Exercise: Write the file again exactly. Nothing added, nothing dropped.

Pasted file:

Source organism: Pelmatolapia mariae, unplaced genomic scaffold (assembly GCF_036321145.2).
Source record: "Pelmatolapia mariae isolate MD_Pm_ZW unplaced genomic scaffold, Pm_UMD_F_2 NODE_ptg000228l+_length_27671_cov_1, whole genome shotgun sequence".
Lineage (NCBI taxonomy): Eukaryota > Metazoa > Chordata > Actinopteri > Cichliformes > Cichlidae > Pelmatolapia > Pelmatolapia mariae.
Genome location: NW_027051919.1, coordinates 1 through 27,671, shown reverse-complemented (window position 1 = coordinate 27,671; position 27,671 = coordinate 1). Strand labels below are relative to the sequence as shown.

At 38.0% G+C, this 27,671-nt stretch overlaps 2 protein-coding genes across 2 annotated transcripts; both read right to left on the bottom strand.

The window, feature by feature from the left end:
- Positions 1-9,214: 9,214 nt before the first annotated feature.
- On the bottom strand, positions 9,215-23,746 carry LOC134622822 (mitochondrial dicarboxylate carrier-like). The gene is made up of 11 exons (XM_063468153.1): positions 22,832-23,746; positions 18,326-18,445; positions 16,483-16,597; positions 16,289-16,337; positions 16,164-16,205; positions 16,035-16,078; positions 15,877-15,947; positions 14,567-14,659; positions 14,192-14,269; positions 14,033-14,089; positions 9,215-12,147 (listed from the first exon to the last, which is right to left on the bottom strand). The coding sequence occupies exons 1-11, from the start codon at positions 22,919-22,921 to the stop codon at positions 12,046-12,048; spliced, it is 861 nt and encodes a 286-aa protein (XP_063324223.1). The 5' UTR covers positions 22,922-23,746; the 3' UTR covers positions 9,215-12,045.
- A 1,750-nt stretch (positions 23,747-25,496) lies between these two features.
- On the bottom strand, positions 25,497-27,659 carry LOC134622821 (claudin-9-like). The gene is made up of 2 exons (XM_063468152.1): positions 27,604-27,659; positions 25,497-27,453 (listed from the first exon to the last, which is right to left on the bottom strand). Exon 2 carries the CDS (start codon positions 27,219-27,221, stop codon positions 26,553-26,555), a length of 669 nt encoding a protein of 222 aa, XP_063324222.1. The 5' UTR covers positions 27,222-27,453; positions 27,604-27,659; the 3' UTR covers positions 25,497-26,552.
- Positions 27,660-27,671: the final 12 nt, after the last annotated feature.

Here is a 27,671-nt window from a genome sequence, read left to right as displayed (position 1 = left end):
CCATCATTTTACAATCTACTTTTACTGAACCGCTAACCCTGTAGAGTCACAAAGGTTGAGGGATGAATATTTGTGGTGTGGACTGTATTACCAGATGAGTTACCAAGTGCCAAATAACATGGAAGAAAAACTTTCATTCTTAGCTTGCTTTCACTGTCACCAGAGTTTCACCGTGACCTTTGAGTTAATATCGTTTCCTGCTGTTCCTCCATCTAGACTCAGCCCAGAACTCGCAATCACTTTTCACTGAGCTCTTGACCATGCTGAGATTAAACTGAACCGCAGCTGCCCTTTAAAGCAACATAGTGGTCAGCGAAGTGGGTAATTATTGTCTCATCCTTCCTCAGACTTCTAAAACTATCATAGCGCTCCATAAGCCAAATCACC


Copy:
Source organism: Pelmatolapia mariae, unplaced genomic scaffold (assembly GCF_036321145.2).
Source record: "Pelmatolapia mariae isolate MD_Pm_ZW unplaced genomic scaffold, Pm_UMD_F_2 NODE_ptg000228l+_length_27671_cov_1, whole genome shotgun sequence".
Lineage (NCBI taxonomy): Eukaryota > Metazoa > Chordata > Actinopteri > Cichliformes > Cichlidae > Pelmatolapia > Pelmatolapia mariae.
Genome location: NW_027051919.1, coordinates 1 through 27,671, shown reverse-complemented (window position 1 = coordinate 27,671; position 27,671 = coordinate 1). Strand labels below are relative to the sequence as shown.

At 38.0% G+C, this 27,671-nt stretch overlaps 2 protein-coding genes across 2 annotated transcripts; both read right to left on the bottom strand.

The window, feature by feature from the left end:
- Positions 1-9,214: 9,214 nt before the first annotated feature.
- On the bottom strand, positions 9,215-23,746 carry LOC134622822 (mitochondrial dicarboxylate carrier-like). The gene is made up of 11 exons (XM_063468153.1): positions 22,832-23,746; positions 18,326-18,445; positions 16,483-16,597; positions 16,289-16,337; positions 16,164-16,205; positions 16,035-16,078; positions 15,877-15,947; positions 14,567-14,659; positions 14,192-14,269; positions 14,033-14,089; positions 9,215-12,147 (listed from the first exon to the last, which is right to left on the bottom strand). The coding sequence occupies exons 1-11, from the start codon at positions 22,919-22,921 to the stop codon at positions 12,046-12,048; spliced, it is 861 nt and encodes a 286-aa protein (XP_063324223.1). The 5' UTR covers positions 22,922-23,746; the 3' UTR covers positions 9,215-12,045.
- A 1,750-nt stretch (positions 23,747-25,496) lies between these two features.
- On the bottom strand, positions 25,497-27,659 carry LOC134622821 (claudin-9-like). The gene is made up of 2 exons (XM_063468152.1): positions 27,604-27,659; positions 25,497-27,453 (listed from the first exon to the last, which is right to left on the bottom strand). Exon 2 carries the CDS (start codon positions 27,219-27,221, stop codon positions 26,553-26,555), a length of 669 nt encoding a protein of 222 aa, XP_063324222.1. The 5' UTR covers positions 27,222-27,453; positions 27,604-27,659; the 3' UTR covers positions 25,497-26,552.
- Positions 27,660-27,671: the final 12 nt, after the last annotated feature.

Here is a 27,671-nt window from a genome sequence, read left to right as displayed (position 1 = left end):
CCATCATTTTACAATCTACTTTTACTGAACCGCTAACCCTGTAGAGTCACAAAGGTTGAGGGATGAATATTTGTGGTGTGGACTGTATTACCAGATGAGTTACCAAGTGCCAAATAACATGGAAGAAAAACTTTCATTCTTAGCTTGCTTTCACTGTCACCAGAGTTTCACCGTGACCTTTGAGTTAATATCGTTTCCTGCTGTTCCTCCATCTAGACTCAGCCCAGAACTCGCAATCACTTTTCACTGAGCTCTTGACCATGCTGAGATTAAACTGAACCGCAGCTGCCCTTTAAAGCAACATAGTGGTCAGCGAAGTGGGTAATTATTGTCTCATCCTTCCTCAGACTTCTAAAACTATCATAGCGCTCCATAAGCCAAATCACC